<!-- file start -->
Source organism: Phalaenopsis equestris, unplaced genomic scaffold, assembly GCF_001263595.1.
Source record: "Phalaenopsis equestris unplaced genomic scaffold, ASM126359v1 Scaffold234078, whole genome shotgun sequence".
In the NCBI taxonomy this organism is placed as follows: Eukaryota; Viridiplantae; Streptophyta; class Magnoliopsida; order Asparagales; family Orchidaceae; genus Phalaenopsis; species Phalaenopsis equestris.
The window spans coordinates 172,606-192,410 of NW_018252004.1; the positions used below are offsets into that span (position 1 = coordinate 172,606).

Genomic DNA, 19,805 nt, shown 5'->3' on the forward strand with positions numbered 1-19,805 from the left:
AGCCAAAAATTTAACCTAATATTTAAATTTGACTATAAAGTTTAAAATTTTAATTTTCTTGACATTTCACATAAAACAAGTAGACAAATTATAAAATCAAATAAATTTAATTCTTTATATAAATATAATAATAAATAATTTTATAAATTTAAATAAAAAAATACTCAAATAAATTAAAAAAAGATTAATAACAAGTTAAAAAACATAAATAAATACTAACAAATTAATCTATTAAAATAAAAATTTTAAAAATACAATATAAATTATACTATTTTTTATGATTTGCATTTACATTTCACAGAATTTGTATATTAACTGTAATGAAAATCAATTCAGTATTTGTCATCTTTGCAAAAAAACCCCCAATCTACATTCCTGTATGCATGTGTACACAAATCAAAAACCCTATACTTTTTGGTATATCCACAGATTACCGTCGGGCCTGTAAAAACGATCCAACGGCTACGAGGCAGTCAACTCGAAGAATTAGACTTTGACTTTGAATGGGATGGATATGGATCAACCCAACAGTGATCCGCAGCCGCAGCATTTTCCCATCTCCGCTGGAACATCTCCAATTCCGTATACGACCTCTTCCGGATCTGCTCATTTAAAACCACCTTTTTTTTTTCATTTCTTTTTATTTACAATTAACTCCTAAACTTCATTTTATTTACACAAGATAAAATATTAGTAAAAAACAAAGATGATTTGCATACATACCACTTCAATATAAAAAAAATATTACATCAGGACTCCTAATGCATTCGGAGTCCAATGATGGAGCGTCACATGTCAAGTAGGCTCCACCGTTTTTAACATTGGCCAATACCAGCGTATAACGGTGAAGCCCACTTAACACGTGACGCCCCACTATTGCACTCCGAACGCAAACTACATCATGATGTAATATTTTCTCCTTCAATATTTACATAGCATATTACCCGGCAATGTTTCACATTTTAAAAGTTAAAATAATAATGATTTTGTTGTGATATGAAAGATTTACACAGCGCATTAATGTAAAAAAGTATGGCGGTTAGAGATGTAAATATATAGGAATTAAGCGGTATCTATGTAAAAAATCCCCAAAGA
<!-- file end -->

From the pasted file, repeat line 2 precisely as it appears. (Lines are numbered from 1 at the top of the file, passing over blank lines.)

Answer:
Source record: "Phalaenopsis equestris unplaced genomic scaffold, ASM126359v1 Scaffold234078, whole genome shotgun sequence".